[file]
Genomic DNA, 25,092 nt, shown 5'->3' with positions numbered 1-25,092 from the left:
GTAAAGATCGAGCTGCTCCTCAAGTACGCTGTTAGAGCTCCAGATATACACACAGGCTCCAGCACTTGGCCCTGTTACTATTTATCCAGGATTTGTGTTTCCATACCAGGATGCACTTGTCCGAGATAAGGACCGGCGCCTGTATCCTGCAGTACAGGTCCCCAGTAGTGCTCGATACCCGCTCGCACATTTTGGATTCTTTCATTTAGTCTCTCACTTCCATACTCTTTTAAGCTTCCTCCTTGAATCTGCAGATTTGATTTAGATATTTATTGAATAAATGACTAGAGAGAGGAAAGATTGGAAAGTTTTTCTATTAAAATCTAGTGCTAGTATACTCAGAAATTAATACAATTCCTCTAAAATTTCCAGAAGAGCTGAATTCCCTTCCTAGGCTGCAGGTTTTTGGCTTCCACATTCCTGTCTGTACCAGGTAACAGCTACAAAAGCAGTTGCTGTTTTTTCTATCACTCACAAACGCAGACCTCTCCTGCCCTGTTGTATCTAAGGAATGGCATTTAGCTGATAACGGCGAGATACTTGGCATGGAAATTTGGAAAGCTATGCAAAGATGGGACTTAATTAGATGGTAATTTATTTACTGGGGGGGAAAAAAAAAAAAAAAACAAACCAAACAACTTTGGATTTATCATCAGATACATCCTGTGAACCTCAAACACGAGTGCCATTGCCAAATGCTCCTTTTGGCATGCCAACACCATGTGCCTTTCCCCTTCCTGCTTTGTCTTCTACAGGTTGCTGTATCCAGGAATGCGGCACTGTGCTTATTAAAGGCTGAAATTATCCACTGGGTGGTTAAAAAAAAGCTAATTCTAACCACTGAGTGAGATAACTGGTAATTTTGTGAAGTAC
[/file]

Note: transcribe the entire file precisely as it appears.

Genomic DNA, 25,092 nt, shown 5'->3' with positions numbered 1-25,092 from the left:
GTAAAGATCGAGCTGCTCCTCAAGTACGCTGTTAGAGCTCCAGATATACACACAGGCTCCAGCACTTGGCCCTGTTACTATTTATCCAGGATTTGTGTTTCCATACCAGGATGCACTTGTCCGAGATAAGGACCGGCGCCTGTATCCTGCAGTACAGGTCCCCAGTAGTGCTCGATACCCGCTCGCACATTTTGGATTCTTTCATTTAGTCTCTCACTTCCATACTCTTTTAAGCTTCCTCCTTGAATCTGCAGATTTGATTTAGATATTTATTGAATAAATGACTAGAGAGAGGAAAGATTGGAAAGTTTTTCTATTAAAATCTAGTGCTAGTATACTCAGAAATTAATACAATTCCTCTAAAATTTCCAGAAGAGCTGAATTCCCTTCCTAGGCTGCAGGTTTTTGGCTTCCACATTCCTGTCTGTACCAGGTAACAGCTACAAAAGCAGTTGCTGTTTTTTCTATCACTCACAAACGCAGACCTCTCCTGCCCTGTTGTATCTAAGGAATGGCATTTAGCTGATAACGGCGAGATACTTGGCATGGAAATTTGGAAAGCTATGCAAAGATGGGACTTAATTAGATGGTAATTTATTTACTGGGGGGGAAAAAAAAAAAAAAAACAAACCAAACAACTTTGGATTTATCATCAGATACATCCTGTGAACCTCAAACACGAGTGCCATTGCCAAATGCTCCTTTTGGCATGCCAACACCATGTGCCTTTCCCCTTCCTGCTTTGTCTTCTACAGGTTGCTGTATCCAGGAATGCGGCACTGTGCTTATTAAAGGCTGAAATTATCCACTGGGTGGTTAAAAAAAAGCTAATTCTAACCACTGAGTGAGATAACTGGTAATTTTGTGAAGTAC